BBC’s Laura Kuenssberg exposes real reason why EU ‘unlikely to walk’ from Brexit talks

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The BBC’s Political Editor has explained what move the EU is likely to make next, and it may come as a shock to Brexiteers. Ms Kuenssberg claimed Brussels is set to take a cautious approach to Boris Johnson’s plans which risk overriding elements of the withdrawal agreement if a trade deal has not been reached by October 15.

The journalist made the remarks on Twitter, as she shared a thread on the EU’s next move.

Ms Kuenssberg said: “Well worth a read – suggests EU unlikely to walk out of talks on a deal – and look at a court case instead…

“Chimes with word from an ambassador yesterday who suggested Brussels likely to pursue UK in court rather than go for explosive bust up that prevents a deal.”

The thread she shared was from Mujtaba Rahman, the managing director for Europe at Eurasia Group, a political risk research and consulting firm, who suggested the EU is moving towards legal action.

He wrote: “I think the EU is converging on a calibrated legal – not political – response to

@10DowningStreet provocations. This is good.

“A cautious, de-escalatory EU approach means Bxl/27 won’t blow up/suspend trade negotiations.

“Will keep talking – before & after Oct Council.

“BUT: EU will seek legal remedy at ECJ – whether or not IM Bill gets on statute book.

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“This signal important – for obvs reasons.

“As @vonderleyen made clear in her State of Union, no willingness in Bxl/capitals to renegotiate WA.

“However, there could be some flexibility in its implementation to address UK’s concerns.”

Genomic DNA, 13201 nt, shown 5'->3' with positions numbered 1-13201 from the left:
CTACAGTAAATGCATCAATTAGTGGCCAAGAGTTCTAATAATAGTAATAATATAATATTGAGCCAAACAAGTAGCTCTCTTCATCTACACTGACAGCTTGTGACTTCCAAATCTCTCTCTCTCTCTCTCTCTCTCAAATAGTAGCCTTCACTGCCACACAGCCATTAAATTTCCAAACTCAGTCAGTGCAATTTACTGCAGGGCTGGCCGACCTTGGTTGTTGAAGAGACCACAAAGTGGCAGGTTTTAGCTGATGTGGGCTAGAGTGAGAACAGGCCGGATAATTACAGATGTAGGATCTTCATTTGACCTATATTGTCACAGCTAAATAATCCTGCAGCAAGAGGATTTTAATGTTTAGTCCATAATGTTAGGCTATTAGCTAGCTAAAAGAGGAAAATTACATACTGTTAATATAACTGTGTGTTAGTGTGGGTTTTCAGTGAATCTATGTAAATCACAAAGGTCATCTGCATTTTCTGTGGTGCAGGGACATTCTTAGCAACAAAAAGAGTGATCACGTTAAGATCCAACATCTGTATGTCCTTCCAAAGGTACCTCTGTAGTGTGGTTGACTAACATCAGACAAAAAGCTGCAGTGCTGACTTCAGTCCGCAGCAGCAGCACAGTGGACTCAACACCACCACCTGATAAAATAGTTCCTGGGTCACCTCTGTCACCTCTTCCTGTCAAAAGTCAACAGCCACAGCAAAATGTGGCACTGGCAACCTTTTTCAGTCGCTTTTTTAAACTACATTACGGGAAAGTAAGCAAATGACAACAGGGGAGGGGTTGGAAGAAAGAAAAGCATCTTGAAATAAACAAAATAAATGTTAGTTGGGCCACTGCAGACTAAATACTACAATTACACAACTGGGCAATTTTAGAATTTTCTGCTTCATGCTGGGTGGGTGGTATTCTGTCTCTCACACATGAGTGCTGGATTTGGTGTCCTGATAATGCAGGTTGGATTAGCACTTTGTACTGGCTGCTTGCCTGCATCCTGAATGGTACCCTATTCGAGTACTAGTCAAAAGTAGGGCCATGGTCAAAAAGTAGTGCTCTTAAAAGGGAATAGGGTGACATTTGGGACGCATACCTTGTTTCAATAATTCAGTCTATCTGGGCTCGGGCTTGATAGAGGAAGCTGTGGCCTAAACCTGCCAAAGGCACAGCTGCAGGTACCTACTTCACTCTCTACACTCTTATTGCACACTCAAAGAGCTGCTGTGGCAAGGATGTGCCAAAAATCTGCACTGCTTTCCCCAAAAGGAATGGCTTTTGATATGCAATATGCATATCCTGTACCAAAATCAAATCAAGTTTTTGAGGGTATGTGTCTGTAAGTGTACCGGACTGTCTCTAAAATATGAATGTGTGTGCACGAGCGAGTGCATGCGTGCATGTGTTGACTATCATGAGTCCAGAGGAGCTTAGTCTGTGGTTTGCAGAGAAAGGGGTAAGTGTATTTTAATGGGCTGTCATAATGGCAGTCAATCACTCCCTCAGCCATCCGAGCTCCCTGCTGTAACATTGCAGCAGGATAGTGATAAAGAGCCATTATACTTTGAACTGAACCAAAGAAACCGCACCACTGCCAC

The comments come after Brussels responded furiously to the UK Government’s Internal Market Bill, which is currently being debated in the House of Commons.

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The Bill will hand the Government the power to change aspects of the withdrawal agreement, which Mr Johnson agreed with Brussels last October.

European Commission President Ursula von der Leyen has warned such a move would erode all trust between the two sides, and said the EU was unwilling to renegade on the deal.

In her annual State of the Union address to the European Parliament, she said: “This Withdrawal Agreement took three years to negotiate and we worked relentlessly on it line-by-line, word-by-word, and together we succeeded.

“The EU and the UK jointly agreed that it was the best and only way for ensuring peace on the island of Ireland and we will never backtrack on that.

“This agreement has been ratified by this house and the House of Commons.

“It cannot be unilaterally changed, disregarded, disapplied.

“This is a matter of law and trust and good faith.”

Mr Johnson has defended the move as a legal “safety net”, incase the EU fail to adhere to its treaty obligations.

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